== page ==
Cultural Analysis and Bourdieu’s Legacy:  Settling Accounts and Developing Alternatives edited by Elizabeth Silva and Alan Warde (Routledge, 2010).  Citation of Becoming a Chef. 

“…No longer were chefs mere glorified household servants, but they could now aspire to commanding spaces of their own making, spaces with an international visibility that Escoffier had helped secure for French haute cuisine (Dornenburg and Page, 2003).”
Cultural Analysis and Bourdieu’s Legacy (2010)

AmericanJournalOfSociologyLogo“A Cultural Field in the Making:  Gastronomy in 19th Century France” by Priscilla Parkhurst Ferguson (American Journal of Sociology /The University of Chicago Press, November 1998).  Citation of Becoming a Chef. 

Current Issues in Hospitality and Tourism:  Research and Innovations edited by A. Zainal, S.M. Radzi, R. Hashim, C.T. Chik, R. Abu (CRC Press, 2012).  Citation of Becoming a Chef.

East Main Street: Asian American Popular Culture by Shilpa Davé, LeiLani Nishime, and Tasha G. Oren (NYU Press, 2005). Citation of Becoming a Chef.

EatInkCoverEat Ink:  Recipes. Stories. Tattoos by Birk O’Halloran and Daniel Luke Holton (Adams Media, 2013).  Citations of Becoming a Chef and Culinary Artistry.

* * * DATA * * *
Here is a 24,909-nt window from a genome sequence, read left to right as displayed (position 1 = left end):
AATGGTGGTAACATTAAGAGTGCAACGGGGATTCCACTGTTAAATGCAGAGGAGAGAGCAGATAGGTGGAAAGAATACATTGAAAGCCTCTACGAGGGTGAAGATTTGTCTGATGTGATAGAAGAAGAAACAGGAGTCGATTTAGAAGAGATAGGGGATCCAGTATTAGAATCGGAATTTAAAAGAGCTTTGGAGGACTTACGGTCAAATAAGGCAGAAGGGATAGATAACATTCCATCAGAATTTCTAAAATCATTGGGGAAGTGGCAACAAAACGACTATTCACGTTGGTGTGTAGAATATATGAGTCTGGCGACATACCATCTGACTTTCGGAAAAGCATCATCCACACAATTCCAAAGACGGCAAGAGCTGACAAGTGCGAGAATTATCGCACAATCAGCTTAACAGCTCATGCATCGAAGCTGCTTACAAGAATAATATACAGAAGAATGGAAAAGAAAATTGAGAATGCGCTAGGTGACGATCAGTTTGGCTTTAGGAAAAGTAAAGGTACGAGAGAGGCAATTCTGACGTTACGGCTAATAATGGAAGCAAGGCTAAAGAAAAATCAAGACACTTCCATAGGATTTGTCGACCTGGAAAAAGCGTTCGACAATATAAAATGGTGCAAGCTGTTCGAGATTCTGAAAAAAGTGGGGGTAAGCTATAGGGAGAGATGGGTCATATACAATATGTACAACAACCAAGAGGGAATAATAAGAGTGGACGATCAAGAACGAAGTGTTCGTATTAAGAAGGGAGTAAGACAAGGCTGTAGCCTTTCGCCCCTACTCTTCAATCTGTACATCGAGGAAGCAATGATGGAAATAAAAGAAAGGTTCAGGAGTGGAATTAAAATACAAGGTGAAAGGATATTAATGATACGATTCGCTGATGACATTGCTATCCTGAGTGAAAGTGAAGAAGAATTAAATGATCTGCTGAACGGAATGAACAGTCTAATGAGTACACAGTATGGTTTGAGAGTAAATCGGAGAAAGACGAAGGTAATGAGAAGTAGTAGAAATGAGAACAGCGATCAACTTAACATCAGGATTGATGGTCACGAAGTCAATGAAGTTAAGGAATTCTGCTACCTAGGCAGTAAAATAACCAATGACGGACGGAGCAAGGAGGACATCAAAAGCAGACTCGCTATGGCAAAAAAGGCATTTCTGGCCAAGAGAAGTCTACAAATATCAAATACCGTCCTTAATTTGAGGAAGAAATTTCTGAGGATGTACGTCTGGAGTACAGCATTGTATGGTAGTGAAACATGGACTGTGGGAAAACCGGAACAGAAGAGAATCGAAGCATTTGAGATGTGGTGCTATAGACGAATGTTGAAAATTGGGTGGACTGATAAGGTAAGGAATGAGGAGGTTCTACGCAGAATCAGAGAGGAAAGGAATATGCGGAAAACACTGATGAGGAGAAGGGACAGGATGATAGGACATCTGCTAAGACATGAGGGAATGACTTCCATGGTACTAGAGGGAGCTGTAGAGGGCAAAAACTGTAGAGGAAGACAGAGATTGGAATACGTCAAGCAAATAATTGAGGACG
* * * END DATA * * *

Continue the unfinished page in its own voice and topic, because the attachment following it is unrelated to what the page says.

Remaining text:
“Michael [Fiorelli] aspired to be a writer for ‘Saturday Night Live,’ which was at the top of the ratings at the time, but then his passion for reading turned to cookbooks and he never looked back.  Michael still recommends two of the books that affected him the most to aspiring chefs to this day:  CULINARY ARTISTRY and BECOMING A CHEF, both by Andrew Dornenburg and Karen Page.”
Eat Ink (2013)

Eating Post-Modernity:  Fusion Cuisine and Authenticity by Mark McWilliams (Oxford Symposium, 2006).  Citations of Becoming a Chef and Culinary Artistry.

EggsInCookeryCoverEggs in Cookery:  Proceedings of the Oxford Symposium of Food and Cookery – 2006, edited by Richard Hosking (Oxford Symposium, 2006).  Citation of Becoming a Chef in “The Ultimate in Cookery:  The Souffle’s Rise Alongside Feminism in the 1960s” by Phyllis Thompson Reid.

“Pastry is an interesting exception to the gender rule.  Because baking isn’t tied to the service of the restaurant, it can begin and end earlier in the day, and is more predictable in its hours (Dornenburg, BECOMING A CHEF).  This makes it a more family-friendly niche.”